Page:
SINGAPORE – Trekking Bukit Timah Hill may fall far short of their aspirations, but National University of Singapore’s (NUS) mountaineering club members will have to make do with the 163.63m peak – Singapore’s tallest – until travel restrictions lift.
The club, which started in 2001, has seen over 300 members pass through its ranks over the years. It is celebrating its 20th anniversary this year with the publication of a book titled Conjuring Mountains.
The book, which will be launched on April 17, details the history of the club – from the struggles of its early years when the sport was not well established in Singapore to some of the achievements and sacrifices made by a community which has since scaled some of the world’s highest and hardest peaks. It was written by a team of the club’s former and current presidents.
One of the book’s authors, 26-year-old Joel Lim, made headlines in 2017 for scaling the Ong Teng Cheong (4,743m) and Ong Siew May (4,451m) peaks found in the Tien Shan mountain range that extends along the border between Kazakhstan, Kyrgyzstan and China.
The peaks are named after Singapore’s fifth president and his wife.
The current club president, 24-year-old Nathaniel Soon, a third year environmental science undergraduate at Yale-Nus College, said: “The book, to me, is not about individual feats, but about bringing together the stories of the community in one place.”
Despite not being able to travel, training, such as with Bukit Timah Hill treks, is ongoing for the club.
Having to resort to pretending that the grass on campus grounds is mountain ice to simulate training conditions is no obstacle for a mountaineering club located in flat tropical Singapore.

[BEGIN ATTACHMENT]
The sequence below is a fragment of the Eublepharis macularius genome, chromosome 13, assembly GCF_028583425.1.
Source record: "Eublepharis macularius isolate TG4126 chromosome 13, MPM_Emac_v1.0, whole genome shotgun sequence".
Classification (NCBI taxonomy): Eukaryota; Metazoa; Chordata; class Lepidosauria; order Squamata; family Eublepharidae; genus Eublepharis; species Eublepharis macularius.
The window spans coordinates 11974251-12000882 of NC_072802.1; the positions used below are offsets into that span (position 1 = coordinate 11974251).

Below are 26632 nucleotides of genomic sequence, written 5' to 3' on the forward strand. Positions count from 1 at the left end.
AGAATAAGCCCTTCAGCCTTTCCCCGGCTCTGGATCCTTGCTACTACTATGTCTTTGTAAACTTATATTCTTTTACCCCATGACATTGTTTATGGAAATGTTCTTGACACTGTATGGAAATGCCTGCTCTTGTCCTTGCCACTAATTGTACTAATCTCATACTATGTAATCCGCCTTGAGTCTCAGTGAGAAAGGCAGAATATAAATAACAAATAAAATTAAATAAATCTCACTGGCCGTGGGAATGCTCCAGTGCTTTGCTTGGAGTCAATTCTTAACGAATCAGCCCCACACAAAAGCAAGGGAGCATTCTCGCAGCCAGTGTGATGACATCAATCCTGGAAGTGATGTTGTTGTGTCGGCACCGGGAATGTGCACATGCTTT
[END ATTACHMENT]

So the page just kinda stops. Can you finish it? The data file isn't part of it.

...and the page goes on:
Ironically, members of the club – which is also known as Make It Real (MIR) – may have to keep tapping their imaginations for some time yet.
Due to the ongoing coronavirus pandemic, the club’s roughly 70 active members – including recent alumni and current students – have had plans and trips cancelled.
If not for the pandemic, the newest recruits would have gone on their first organised mountaineering trip – a technical mountaineering course – in March last year.
Fourth-year life sciences undergraduate Chong Yong was one of the students who had his trip cancelled.
“It was very disappointing but also expected, as during that time there were a lot of cases both here and overseas,” said the 26-year-old, who would have gone to India for his first mountaineering trip.
He has continued to train with the club as he says there is still a lot to learn, even without being able to go overseas.
“For me, it’s about the sense of community and staying with people who are passionate about mountaineering, who inspire me.”
Despite the references to imagination which characterise the club’s name and that of their new book, the passion which drives MIR’s members seems to be borne out of a search for self-reliance and authenticity.
Said Mr Soon: “While we support any sort of mountaineering new members might want to do, like scaling high, well-known peaks like Everest, we are also trying to cultivate a culture of self-reliance.”
“When you are up in the mountains there are direct consequences to all your actions – something that is hard to find in Singapore where a lot of things are done for you all the time and your safety is rarely in question,” he added.
“Your decisions up there become very real.”
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